Now, somewhere in there, actually in between the two, lies the real truth. And, personally, I think that the estimate of last August was impossible for human beings to have carried out. It was too high. Hold it to a rule of thumb-let's say it was fifteen per cent too high. Then we ought, if perfect, to have been fifteen per cent better than we have been. But the objective which he had in mind, which was a good one, was to get the people in this country a bit scared. He let them believe that we were actually thirty per cent behind and that we have to speed up to catch up.
The reason I say "off the record" is that it is so terribly difficult to explain a thing like that in a story or radio speech to anybody else. But a psychological method like this is a very good one.
Q. Mr. President, are they very off schedule? What do you expect to get?
THE PRESIDENT: Well, it is the old story. You have heard it before, and I think it started with T. R. He said, "Always ask for twice as much as you expect to get."
Q. Mr. President, as this now stacks up, will you be the top?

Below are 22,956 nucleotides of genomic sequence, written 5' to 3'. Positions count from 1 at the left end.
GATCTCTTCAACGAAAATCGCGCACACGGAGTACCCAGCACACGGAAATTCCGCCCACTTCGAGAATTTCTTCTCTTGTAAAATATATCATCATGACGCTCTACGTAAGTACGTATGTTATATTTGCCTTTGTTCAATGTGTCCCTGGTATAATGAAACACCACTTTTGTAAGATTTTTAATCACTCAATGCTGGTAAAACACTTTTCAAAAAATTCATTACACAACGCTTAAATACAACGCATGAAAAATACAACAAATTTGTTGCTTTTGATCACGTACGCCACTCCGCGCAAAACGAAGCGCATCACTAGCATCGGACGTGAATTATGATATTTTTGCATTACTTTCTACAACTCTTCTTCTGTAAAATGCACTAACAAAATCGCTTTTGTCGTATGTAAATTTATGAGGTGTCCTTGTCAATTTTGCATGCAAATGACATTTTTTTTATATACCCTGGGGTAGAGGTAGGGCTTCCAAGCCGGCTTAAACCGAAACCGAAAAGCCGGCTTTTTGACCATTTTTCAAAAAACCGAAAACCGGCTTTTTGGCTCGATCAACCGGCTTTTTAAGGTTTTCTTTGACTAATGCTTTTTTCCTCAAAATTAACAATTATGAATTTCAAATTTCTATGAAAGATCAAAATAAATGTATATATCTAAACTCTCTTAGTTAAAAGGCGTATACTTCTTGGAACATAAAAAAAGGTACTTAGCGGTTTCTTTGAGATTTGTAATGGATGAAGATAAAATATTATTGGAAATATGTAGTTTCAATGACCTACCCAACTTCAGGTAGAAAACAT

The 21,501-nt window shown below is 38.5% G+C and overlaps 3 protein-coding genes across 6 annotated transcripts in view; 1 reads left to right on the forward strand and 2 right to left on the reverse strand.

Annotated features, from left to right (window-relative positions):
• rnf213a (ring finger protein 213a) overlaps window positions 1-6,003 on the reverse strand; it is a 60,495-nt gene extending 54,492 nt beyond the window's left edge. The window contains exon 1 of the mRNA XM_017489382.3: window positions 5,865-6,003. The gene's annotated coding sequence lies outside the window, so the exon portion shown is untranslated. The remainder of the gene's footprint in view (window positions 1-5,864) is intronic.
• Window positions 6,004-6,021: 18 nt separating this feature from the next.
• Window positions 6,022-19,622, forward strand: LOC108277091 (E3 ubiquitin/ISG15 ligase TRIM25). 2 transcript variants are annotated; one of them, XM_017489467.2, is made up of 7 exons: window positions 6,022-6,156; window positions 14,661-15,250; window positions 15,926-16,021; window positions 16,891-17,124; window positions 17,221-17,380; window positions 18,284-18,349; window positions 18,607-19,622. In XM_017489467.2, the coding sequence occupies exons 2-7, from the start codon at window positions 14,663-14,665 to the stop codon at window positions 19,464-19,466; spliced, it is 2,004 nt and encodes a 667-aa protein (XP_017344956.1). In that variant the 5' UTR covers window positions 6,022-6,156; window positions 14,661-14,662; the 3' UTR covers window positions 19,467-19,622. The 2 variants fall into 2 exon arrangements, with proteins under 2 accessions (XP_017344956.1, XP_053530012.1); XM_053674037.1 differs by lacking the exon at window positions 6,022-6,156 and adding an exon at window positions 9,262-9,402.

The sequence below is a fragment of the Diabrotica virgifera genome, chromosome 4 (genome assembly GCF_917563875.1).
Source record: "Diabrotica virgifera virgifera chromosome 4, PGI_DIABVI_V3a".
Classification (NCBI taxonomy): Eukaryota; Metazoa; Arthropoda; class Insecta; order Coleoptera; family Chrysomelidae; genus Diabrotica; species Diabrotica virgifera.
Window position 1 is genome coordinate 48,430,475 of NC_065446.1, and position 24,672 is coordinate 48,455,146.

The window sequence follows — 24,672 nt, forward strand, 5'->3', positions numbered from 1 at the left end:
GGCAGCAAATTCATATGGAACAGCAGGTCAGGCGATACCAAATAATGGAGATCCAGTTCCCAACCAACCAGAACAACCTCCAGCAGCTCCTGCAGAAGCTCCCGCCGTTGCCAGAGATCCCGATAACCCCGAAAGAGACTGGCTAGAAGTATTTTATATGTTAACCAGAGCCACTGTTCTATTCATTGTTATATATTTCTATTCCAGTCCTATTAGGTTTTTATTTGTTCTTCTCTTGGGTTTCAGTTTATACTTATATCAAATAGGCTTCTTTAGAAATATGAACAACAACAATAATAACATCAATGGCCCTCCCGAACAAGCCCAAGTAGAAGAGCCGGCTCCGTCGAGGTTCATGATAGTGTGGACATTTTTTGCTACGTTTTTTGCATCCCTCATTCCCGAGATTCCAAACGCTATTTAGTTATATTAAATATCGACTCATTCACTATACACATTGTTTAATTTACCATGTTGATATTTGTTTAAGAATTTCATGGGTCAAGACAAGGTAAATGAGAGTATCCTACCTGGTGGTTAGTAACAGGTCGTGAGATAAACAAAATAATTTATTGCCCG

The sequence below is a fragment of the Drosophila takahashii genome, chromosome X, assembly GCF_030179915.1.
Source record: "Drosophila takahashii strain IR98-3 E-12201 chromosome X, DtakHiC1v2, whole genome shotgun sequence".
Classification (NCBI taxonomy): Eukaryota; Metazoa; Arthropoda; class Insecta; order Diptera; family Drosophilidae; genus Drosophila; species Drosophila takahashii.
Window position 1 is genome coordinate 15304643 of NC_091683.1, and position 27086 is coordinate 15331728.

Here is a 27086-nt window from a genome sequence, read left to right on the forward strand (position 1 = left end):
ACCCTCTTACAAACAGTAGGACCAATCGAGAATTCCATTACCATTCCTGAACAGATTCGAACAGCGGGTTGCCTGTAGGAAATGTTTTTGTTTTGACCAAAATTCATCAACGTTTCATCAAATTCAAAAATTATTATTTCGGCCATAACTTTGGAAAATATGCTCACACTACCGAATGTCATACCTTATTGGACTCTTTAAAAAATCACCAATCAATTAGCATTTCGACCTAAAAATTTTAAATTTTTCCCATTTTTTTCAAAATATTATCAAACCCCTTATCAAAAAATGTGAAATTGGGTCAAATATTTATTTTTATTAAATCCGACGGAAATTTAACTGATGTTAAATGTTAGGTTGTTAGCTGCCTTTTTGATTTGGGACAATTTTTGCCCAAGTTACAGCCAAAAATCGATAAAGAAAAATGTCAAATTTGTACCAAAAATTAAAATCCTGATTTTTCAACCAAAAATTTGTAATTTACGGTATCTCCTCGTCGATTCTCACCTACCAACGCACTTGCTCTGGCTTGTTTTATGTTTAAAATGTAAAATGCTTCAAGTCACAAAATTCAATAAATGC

THE PRESIDENT: No, I am not the top, except constitutionally. You cannot divest yourself of the responsibility of that. It rests in this office of which Knudsen is Director and Hillman Associate Director, and the Secretaries of War and Navy, who are the orderers and users, are the other two people.
Q. Mr. President, just to what extent can you divest yourself of responsibility?
THE PRESIDENT: I can't, under the Constitution.
Q. Mr. President, will this Board have power to make decisions and all that, without referring them to you?
THE PRESIDENT: Yes, sir.
Q. Mr. President, you don't have to give the final approval?
THE PRESIDENT: No, no, but believe me, if they make some kind of a decision which goes wrong, and I say that it is contrary to the national interest, I shall probably call them in and say, "Here, here, what is this?"
Q. Mr. President, will they have power to make long-range policy decisions and do planning on a broad gauge, such as increasing the ratio of planes that we are supplying to Britain?
THE PRESIDENT: No, that is a military question. That is purely a military question. In other words, the policy is definitely outlined. Today we give everything to England that we can possibly spare in the judgment of the military experts.
Franklin D. Roosevelt, Press Conference Online by Gerhard Peters and John T. Woolley, The American Presidency Project https://www.presidency.ucsb.edu/node/209412